My own little ‘Dark Entry’ began back in high school. I was coming of age during the whole New Wave explosion during the early ’80s. Then for my birthday, I was given a little bit of money. Since I loved music, I ran down the local record store. Brought two albums on vinyl (we’re talking about the days before cassettes and CDs). On a whim, one of the albums was from a band I used to read about in the magazines. The Sex Pistols’ ‘Nevermind The Bullocks, Here’s The Sex Pistols.’ The other one was a mainstream rock album by Billy Squire. Guess which one ended up in the trash soon afterwards? Squire’s AOR record was cast out as the Pistols spun regularly on my turntable. Even if it was a few years after the Pistols crashed and burned.
That just fueled my curiosity about Punk Rock even more. Despite all the other kids in my junior high school mocking me for not listening to Michael Jackson. I used to wear all these New Wave band pins on my jacket. Bands like The Go-Go’s for example. Joan Jett was my hero back then. So she scored bonus points when I found out she had been involved in the early days of Punk.
Since I hated my junior high peers so much, I applied and got accepted into High School of Art and Design. It was such joy leaving my close minded neighborhood behind. Only now I was the normal one in a sea of arty teenagers. That normal phase only last for about a hot minute. A classmate took me down to explore Greenwich Village, and that became my Pandora’s Box. Remember, the Village was a lot different during the 1980s. Just think of West Village as today’s trendy Williamsburg area, and the East Village as Bushwick.
At first I embraced the immediate classic punk bands, like The Sex Pistols, The Ramones, The Dead kennedys, etc. Meanwhile I was still listening to radio friendly alternative bands like when U2.
One of my first introductions to Gothic, or Death Rock as it was sometimes called then was through a high school senior. She totally fascinated me. I think her name was Julie and I would watch her as she walked alone in the school hallways. Tall, thin, androgynous, she could have been a model. Her hair was shaved on one side as it’s long crimped ice blue hair hung on the other over her eyes. Her skin was naturally pale, almost porcelain white. She filed her long nails to extremely sharp point, so it looked like witches’ nails. Back then, I thought her nails were one of the best things about her whole look. Her outfit consisted of boots, fishnet stockings and a black mini skirt. The skirt might’ve been leather, not sure. Although she was pretty she never smiled. The high school homeboys into HipHop all made fun of her, but she never once acknowledged them. Julie’s only friend seem to be this shorter girl, not as fragile looking as Julie, but more tougher as she wore black hair, black eyeliner, might have been either of Hispanic or Italian heritage. Both Julie and her pal wore all black except for the occasional white band tee shirt. The band was Sex Gang Children. Looking back, Julie and her friend were the perfect Propaganda models. (I’ll discuss Propaganda Magazine in another post.)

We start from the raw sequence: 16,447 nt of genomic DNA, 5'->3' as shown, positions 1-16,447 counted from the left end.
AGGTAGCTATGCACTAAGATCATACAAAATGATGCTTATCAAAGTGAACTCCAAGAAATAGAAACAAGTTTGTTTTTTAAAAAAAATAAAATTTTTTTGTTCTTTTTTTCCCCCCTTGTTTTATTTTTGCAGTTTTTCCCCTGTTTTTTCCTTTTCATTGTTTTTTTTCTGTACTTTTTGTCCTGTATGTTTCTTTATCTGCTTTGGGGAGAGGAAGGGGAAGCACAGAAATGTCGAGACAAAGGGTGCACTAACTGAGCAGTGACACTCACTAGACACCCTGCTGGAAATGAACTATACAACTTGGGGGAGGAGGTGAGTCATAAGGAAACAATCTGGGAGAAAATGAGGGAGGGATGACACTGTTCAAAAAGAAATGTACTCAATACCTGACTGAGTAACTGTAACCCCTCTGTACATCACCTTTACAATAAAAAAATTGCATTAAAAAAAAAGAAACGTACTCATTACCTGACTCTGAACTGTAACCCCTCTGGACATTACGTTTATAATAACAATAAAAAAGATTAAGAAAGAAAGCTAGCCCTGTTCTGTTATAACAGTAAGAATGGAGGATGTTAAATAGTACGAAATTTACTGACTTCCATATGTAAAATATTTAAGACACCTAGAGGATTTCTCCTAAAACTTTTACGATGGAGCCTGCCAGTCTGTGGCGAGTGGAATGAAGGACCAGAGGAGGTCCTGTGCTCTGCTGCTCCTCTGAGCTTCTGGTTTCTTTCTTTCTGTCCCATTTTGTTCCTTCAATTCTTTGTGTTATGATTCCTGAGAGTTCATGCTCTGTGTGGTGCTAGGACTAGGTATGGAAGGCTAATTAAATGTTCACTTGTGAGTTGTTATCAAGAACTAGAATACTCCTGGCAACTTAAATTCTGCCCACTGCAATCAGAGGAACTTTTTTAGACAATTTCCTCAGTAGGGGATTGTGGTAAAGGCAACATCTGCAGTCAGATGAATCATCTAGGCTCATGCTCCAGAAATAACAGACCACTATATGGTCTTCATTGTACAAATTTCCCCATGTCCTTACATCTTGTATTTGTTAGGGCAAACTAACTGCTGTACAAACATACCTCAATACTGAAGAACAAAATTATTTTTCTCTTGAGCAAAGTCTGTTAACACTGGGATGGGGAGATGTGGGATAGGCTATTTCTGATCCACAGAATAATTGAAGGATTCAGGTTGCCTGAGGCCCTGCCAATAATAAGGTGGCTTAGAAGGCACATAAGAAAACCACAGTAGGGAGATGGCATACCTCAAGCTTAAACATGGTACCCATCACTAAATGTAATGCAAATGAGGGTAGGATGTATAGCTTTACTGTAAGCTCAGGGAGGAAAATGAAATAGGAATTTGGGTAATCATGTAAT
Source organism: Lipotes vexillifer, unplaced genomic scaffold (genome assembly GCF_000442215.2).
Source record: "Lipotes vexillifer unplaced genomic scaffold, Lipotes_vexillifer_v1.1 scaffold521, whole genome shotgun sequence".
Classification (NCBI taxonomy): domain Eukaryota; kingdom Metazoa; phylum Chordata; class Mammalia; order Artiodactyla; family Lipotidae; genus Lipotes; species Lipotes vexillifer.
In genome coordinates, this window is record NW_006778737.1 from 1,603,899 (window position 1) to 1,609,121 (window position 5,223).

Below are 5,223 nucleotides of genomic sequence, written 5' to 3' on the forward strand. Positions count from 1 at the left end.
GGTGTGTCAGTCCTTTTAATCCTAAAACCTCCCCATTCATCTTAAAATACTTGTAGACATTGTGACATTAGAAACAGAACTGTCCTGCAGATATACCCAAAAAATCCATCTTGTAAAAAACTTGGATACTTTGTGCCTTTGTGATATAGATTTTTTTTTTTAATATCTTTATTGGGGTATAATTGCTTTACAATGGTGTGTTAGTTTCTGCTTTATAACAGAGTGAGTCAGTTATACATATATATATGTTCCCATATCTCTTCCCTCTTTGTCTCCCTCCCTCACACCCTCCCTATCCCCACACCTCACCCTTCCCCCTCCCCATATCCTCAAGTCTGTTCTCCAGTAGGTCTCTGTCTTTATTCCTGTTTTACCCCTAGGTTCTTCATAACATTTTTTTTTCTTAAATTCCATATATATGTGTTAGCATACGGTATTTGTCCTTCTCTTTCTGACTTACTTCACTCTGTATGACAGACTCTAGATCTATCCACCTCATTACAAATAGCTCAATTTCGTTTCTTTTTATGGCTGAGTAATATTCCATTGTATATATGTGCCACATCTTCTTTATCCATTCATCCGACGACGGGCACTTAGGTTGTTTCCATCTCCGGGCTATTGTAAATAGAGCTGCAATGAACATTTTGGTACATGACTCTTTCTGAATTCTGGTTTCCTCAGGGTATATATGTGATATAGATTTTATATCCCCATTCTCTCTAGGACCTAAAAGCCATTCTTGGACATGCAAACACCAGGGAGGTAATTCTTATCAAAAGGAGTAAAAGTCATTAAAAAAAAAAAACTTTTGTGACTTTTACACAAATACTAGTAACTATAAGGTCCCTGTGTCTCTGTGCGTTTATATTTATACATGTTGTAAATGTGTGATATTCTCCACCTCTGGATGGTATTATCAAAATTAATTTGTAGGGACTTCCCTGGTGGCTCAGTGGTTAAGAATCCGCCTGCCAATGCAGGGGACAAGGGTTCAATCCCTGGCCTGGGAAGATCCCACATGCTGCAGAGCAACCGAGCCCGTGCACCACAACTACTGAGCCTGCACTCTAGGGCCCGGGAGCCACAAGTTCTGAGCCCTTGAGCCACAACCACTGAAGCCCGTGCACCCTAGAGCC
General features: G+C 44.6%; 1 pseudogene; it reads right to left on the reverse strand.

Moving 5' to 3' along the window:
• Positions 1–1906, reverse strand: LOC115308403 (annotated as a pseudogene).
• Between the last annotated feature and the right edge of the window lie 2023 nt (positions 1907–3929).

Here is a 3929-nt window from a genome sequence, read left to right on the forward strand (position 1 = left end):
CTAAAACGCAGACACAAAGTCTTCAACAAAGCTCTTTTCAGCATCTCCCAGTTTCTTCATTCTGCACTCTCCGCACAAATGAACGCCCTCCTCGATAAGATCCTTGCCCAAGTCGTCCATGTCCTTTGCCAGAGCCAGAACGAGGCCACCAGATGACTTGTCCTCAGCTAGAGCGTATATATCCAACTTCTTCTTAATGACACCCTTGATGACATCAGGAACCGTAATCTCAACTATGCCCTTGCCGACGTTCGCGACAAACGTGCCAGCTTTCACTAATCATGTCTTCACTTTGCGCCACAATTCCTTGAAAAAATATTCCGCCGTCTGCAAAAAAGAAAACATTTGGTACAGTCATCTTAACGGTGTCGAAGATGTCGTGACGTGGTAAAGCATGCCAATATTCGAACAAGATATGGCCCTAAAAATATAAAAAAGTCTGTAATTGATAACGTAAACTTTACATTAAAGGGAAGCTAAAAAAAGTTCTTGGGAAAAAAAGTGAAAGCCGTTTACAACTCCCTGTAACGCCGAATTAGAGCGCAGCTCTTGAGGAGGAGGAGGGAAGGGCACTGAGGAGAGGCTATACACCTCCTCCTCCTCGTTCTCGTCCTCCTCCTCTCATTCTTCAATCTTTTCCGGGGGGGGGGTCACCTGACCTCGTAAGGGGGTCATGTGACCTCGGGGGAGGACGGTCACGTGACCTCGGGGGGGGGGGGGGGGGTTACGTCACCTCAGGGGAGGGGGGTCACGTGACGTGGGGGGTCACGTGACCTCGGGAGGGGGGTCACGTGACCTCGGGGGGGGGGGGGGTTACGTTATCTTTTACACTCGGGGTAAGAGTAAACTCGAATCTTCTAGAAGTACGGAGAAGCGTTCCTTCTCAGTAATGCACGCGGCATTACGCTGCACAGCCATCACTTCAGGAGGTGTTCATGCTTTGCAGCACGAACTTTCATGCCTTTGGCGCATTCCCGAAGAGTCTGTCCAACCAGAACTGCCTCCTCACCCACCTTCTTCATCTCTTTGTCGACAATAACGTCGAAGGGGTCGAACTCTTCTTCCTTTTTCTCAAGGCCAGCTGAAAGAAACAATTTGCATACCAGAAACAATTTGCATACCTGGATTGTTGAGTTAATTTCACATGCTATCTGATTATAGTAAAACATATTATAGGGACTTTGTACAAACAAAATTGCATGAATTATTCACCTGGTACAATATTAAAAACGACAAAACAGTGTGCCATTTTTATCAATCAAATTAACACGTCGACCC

Julie and her friend graduated that year, and within that month of their graduation, I discovered Siouxsie and The Banshees. At that point, game over. Over the course of the summer of 1984, I dyed my hair pitch black, wore plaid flannel shirts in July, brought second hand combat boots from Bleecker Bob’s, explored West. 8th street. My excursions in 1980s Greenwich Village brought me to Flip, The Pit Stop, Unique, Antique Boutique, Canal Street Jeans, Trash and Vaudeville and Manic Panic when they used to have a small store in St. Mark’s Place.
When it was time to go back to school, I was still adjusting my wanna be Siouxsie makeup. Someone gave me a tip on crimping irons for the hair, and my Siouxsie cloning was complete. It was also the first time I saw The Cure live at Radio City Music Hall during their ‘Head On The Door’ tour.
It was a record store signing at Tower Records to meet The Cure that fall, when I spotted Julie’s tough cohort. She had also been in line waiting to meet The Cure. I didn’t see Julie. In fact, after high school graduation, I never saw Julie ever again – but her arty loner high school presence and visual influence was enough to last a lifetime.
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